Theme 3 is subdivided and coordinated in the three following subthemes:
Subtheme 3a - Metabolites and Metabolic Pathways; Nutritional Quality
An improved understanding of the regulation of the various metabolic processes, and their interactions in the plant will allow for the optimization of metabolite composition of plants. This can be achieved by optimizing environmental conditions or by exploiting genetic variation and/or using genetic modification. The potential of genetic variation in plant populations will be exploited by biosystems genomics/metabolomics approaches. Research is focused on a number of important processes such as:
1. Regulation and manipulation of the biosynthesis of secondary metabolism. Some of these compounds have major signaling role in interactions with insects, mycorrhiza and host plants. In this research area model- as well as crop plants are used. Special attention is given to metabolic pathways that can improve plant quality and plant-derived food quality traits related to flavour (sugars, organic acids, aroma compounds) and health (antioxidants, folate, vitamins, micro-nutrients, allergens).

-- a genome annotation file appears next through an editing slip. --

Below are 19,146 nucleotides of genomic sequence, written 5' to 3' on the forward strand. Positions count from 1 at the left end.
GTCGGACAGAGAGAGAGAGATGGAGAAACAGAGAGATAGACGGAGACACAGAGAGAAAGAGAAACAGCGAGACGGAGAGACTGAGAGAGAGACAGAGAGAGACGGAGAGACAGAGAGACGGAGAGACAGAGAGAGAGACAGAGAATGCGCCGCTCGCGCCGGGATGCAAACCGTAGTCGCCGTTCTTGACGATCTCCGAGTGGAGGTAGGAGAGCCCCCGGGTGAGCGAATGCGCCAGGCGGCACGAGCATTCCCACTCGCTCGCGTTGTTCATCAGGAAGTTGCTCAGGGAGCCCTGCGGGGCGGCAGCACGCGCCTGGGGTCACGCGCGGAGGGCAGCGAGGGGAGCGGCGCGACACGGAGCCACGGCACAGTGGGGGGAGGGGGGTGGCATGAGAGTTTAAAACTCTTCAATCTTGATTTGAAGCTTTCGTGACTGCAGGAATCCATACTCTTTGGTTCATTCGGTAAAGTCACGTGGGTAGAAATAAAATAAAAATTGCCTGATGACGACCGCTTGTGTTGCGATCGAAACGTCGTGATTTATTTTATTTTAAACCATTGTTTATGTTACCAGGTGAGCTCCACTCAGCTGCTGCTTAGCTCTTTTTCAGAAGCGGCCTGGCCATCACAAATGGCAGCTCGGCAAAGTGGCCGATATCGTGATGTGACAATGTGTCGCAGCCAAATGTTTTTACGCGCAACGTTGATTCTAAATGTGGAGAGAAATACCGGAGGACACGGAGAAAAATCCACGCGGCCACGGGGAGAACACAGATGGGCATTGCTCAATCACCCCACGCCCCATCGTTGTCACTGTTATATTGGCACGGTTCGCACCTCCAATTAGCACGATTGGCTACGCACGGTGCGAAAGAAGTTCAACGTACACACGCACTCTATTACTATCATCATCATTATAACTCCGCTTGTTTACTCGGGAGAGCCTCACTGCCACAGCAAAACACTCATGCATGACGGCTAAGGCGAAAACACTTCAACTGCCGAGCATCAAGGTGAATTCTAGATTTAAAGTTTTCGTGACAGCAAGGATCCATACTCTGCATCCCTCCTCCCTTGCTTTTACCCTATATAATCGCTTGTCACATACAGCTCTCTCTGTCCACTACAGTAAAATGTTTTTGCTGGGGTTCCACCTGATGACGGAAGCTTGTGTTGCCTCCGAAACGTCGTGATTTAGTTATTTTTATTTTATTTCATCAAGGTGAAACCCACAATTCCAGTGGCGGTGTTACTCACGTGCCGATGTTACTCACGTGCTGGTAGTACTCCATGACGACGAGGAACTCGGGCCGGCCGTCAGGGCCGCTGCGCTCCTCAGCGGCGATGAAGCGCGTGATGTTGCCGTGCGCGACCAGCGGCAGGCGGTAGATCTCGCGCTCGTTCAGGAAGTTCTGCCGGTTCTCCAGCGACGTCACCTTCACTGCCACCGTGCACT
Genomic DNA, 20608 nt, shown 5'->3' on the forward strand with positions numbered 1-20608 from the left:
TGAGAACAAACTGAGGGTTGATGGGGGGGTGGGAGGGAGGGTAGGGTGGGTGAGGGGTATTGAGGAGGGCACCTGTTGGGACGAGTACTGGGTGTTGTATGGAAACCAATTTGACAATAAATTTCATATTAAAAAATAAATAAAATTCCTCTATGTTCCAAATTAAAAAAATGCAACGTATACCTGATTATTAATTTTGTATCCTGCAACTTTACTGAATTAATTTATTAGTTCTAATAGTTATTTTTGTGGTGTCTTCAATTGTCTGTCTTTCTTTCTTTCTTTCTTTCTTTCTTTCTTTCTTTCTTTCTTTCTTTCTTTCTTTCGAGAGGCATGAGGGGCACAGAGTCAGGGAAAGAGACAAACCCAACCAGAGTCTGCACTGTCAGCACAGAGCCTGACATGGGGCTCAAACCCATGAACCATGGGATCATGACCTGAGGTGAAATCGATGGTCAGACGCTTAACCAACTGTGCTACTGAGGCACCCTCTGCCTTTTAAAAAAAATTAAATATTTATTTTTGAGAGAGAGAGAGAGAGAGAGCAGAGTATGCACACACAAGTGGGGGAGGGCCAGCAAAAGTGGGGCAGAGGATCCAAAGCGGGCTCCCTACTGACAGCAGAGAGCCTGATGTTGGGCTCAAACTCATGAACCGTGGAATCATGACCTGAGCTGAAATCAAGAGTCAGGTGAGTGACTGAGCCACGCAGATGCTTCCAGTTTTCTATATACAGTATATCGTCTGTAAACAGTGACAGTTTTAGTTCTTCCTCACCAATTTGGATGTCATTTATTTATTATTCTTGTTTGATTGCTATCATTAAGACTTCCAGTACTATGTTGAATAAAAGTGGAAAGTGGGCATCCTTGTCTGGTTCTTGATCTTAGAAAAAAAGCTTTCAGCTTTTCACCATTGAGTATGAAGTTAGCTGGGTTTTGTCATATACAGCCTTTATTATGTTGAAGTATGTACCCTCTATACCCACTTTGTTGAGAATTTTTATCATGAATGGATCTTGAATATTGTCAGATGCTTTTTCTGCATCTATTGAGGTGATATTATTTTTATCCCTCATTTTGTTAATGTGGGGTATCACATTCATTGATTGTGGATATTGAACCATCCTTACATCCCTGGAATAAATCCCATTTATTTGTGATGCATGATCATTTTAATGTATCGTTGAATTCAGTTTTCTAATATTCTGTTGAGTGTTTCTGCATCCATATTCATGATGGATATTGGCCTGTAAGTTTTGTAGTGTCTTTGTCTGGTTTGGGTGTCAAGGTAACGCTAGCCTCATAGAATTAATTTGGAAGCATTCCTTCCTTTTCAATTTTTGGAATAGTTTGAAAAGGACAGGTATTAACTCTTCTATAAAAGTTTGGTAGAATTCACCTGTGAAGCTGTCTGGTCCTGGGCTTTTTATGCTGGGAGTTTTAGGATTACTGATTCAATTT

2. The production of pharmaceutical proteins and metabolites using plants (molecular farming). Research is aimed at understanding and manipulating biosynthetic pathways of pharmaceutical metabolites (such as the anti-malarial artemisinin) and the correct biosynthesis (e.g. humanised glycosylation) of pharmaceutical proteins such as antibodies.